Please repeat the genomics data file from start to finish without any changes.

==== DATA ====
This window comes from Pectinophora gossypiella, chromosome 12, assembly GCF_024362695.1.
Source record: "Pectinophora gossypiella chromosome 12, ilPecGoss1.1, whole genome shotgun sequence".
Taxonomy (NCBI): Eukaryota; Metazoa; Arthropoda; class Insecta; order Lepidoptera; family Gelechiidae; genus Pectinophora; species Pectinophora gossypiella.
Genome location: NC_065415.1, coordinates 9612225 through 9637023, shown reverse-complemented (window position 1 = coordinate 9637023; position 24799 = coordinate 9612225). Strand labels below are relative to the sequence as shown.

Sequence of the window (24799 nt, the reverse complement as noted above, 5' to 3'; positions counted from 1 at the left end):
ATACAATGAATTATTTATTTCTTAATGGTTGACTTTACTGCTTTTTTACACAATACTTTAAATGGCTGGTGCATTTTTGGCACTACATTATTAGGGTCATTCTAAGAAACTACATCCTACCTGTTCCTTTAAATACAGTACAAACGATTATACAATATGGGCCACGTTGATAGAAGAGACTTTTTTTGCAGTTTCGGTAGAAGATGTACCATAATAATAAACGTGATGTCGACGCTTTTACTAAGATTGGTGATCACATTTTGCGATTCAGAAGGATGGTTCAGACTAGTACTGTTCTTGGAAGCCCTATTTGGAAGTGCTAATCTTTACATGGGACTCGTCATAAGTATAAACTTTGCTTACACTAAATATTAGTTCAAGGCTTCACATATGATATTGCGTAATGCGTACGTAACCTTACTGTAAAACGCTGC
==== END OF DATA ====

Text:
This window comes from Pectinophora gossypiella, chromosome 12, assembly GCF_024362695.1.
Source record: "Pectinophora gossypiella chromosome 12, ilPecGoss1.1, whole genome shotgun sequence".
Taxonomy (NCBI): Eukaryota; Metazoa; Arthropoda; class Insecta; order Lepidoptera; family Gelechiidae; genus Pectinophora; species Pectinophora gossypiella.
Genome location: NC_065415.1, coordinates 9612225 through 9637023, shown reverse-complemented (window position 1 = coordinate 9637023; position 24799 = coordinate 9612225). Strand labels below are relative to the sequence as shown.

Sequence of the window (24799 nt, the reverse complement as noted above, 5' to 3'; positions counted from 1 at the left end):
ATACAATGAATTATTTATTTCTTAATGGTTGACTTTACTGCTTTTTTACACAATACTTTAAATGGCTGGTGCATTTTTGGCACTACATTATTAGGGTCATTCTAAGAAACTACATCCTACCTGTTCCTTTAAATACAGTACAAACGATTATACAATATGGGCCACGTTGATAGAAGAGACTTTTTTTGCAGTTTCGGTAGAAGATGTACCATAATAATAAACGTGATGTCGACGCTTTTACTAAGATTGGTGATCACATTTTGCGATTCAGAAGGATGGTTCAGACTAGTACTGTTCTTGGAAGCCCTATTTGGAAGTGCTAATCTTTACATGGGACTCGTCATAAGTATAAACTTTGCTTACACTAAATATTAGTTCAAGGCTTCACATATGATATTGCGTAATGCGTACGTAACCTTACTGTAAAACGCTGC